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The Importance of Regular Pap Smears

A pap smear is a physical examination that is done to prevent and diagnose cervical cancer in women. Dr. Pamela Snook and her team of expert gynecologists perform pap smears for women of all ages at Contemporary Women’s Care.

Understanding Pap Smears

A Pap smear is a test that is used for cervical cancer screening. The procedure involves the collection and evaluation of cells from your cervix, checking for abnormalities.

The procedure is done together with a pelvic exam. Sometimes an additional test for human papillomavirus (HPV) is done instead of a pap smear.

Why you need a pap smear

Pap smears help your health care provider diagnose cervical cancer and other infections and start treatment early before your condition becomes severe, affecting your well-being. 

How often you should get Pap smears

You are recommended to begin Pap testing at age 21 or when you become sexually active. Pap smear appointments should be at least three years apart but vary according to family history. Those with a family history of cancer may need Pap smear testing annually, while those without and are above the age of thirty may need the test after every five years.

When to consider stopping Pap smears

You may consider stopping Pap smears if;

You have had a total hysterectomy.

You are above the age of 65. However, your care provider may recommend continuation if your lifestyle involves multiple partners.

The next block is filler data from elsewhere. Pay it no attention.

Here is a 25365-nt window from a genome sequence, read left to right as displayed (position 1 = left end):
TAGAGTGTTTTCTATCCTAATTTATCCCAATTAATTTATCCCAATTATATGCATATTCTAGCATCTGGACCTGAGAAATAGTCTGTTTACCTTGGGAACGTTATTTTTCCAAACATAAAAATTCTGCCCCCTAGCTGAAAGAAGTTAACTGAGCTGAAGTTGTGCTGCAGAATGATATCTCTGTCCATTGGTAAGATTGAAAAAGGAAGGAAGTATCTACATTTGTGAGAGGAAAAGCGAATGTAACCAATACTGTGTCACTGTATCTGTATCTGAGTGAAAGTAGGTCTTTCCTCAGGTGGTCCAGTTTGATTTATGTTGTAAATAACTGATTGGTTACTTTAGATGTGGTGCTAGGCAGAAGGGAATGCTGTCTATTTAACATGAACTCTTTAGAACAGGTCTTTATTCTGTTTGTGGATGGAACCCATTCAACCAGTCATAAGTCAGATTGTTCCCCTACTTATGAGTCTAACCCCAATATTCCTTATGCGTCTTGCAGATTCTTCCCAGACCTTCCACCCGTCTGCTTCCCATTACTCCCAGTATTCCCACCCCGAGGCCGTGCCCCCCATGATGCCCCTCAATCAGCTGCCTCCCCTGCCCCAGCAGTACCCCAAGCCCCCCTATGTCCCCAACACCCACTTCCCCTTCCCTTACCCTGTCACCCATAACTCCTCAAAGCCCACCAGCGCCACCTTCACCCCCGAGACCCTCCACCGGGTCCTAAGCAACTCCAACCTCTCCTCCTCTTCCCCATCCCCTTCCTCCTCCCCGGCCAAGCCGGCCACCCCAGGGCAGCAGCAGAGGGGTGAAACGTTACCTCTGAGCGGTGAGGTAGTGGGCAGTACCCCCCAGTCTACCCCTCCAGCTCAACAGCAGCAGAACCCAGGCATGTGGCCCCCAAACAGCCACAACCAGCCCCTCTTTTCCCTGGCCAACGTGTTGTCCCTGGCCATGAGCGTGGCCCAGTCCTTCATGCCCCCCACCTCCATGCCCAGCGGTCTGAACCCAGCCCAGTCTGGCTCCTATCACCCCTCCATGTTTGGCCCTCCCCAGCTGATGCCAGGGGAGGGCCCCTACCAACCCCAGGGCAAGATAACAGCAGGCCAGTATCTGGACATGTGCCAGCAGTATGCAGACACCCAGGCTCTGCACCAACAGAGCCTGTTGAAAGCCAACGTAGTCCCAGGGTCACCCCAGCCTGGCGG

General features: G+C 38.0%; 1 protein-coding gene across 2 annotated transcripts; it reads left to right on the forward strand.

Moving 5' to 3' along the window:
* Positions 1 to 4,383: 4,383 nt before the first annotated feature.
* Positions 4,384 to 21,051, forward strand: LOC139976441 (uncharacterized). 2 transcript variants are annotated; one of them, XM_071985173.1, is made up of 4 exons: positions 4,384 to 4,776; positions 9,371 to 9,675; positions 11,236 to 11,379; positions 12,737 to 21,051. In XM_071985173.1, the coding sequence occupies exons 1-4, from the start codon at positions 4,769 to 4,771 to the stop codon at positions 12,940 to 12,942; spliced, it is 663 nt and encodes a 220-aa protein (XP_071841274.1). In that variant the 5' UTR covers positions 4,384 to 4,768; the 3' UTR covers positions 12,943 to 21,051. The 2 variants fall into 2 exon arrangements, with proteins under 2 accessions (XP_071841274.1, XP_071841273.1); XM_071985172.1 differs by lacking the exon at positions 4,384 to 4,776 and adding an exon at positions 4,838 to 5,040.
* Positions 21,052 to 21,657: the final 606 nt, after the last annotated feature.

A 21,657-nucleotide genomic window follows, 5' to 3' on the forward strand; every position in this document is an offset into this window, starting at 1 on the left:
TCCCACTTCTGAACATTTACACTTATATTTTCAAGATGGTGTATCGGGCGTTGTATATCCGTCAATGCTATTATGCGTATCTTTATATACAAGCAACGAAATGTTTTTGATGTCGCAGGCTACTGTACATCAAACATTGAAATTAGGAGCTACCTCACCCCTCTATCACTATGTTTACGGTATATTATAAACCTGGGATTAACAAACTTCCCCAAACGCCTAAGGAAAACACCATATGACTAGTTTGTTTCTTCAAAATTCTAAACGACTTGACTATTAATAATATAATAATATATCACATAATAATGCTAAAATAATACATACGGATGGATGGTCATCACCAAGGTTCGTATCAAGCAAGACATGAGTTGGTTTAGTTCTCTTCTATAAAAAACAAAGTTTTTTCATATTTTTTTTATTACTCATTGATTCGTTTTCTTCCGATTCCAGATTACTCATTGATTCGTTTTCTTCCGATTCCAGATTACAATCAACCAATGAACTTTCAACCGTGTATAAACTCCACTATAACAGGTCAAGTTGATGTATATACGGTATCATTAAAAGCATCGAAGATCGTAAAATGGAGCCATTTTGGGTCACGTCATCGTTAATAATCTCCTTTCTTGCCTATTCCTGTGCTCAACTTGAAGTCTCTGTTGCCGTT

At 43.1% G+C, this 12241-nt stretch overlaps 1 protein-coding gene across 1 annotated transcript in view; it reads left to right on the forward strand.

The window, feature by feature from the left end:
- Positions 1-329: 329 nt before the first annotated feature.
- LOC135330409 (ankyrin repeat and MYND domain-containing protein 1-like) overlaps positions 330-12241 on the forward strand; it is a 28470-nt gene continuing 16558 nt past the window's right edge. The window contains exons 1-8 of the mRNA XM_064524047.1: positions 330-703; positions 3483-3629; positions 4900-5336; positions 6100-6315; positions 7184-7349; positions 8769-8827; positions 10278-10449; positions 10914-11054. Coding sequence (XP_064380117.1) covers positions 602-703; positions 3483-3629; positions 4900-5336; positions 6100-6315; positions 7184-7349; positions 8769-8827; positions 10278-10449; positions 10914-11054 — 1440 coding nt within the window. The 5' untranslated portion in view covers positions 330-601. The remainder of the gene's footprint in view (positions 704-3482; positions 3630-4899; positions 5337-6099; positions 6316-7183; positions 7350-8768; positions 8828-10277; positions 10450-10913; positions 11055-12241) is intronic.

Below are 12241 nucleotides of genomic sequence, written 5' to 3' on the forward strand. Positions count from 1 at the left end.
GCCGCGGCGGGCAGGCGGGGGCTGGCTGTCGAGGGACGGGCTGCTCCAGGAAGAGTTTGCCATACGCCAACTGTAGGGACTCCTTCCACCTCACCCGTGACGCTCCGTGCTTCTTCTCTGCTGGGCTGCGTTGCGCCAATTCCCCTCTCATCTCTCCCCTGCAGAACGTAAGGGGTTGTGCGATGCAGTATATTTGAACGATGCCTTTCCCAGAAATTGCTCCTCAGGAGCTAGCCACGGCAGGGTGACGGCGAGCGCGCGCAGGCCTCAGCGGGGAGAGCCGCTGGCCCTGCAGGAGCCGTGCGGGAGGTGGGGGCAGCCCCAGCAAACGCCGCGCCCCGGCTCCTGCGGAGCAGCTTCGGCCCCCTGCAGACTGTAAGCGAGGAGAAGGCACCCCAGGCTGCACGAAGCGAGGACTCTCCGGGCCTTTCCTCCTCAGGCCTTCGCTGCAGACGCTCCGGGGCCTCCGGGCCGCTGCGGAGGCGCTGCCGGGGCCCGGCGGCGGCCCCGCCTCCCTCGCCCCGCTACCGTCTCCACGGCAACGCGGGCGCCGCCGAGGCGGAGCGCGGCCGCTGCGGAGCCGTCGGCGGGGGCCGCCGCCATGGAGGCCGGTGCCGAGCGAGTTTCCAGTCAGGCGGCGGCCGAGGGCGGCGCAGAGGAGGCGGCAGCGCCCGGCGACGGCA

How you should prepare for your Pap smear

Before a Pap smear procedure, you are recommended to;

Avoid scheduling the test during your menstrual period.

Avoid having sex, douching, or putting anything into your vagina, such as tampons, lubricants, or vaginal medication, two days before your test as they interfere with your results’ accuracy.

What to expect during a Pap smear

Your care provider will perform a Pap smear in-office. The procedure takes only a few minutes.

You will be asked to either undress entirely or from the waist down.

You will then lie down on your back with your knees bent and heels resting on stirrups.

Your doctor will gently insert a speculum into your vagina to hold the walls of your vagina apart. You will feel pressure in your pelvic area when the speculum is inserted.

Samples of your cervical cells are then taken using a soft brush and a spatula.

You should not feel pain during the procedure.

What to expect after a Pap smear

You will be able to resume normal activities after the Pap smear as your doctor will not recommend any restrictions. Your doctor will let you know when to expect the results.

The cell sample collected from your cervix will be transferred into a container and preserved (liquid-based Pap test) or onto a glass slide (conventional Pap smear).

The samples are transferred to a laboratory and examined under a microscope for abnormal characteristics indicating cancer or a precancerous condition.

Risks associated with Pap smears

A Pap smear is a safe way to screen for cervical cancer. However, you risk getting a false-negative result, especially if a small number of abnormal cells were collected or the abnormal cells were obscured by blood and inflammatory cells.

To learn more about Pap smears, contact Contemporary Women’s Care.

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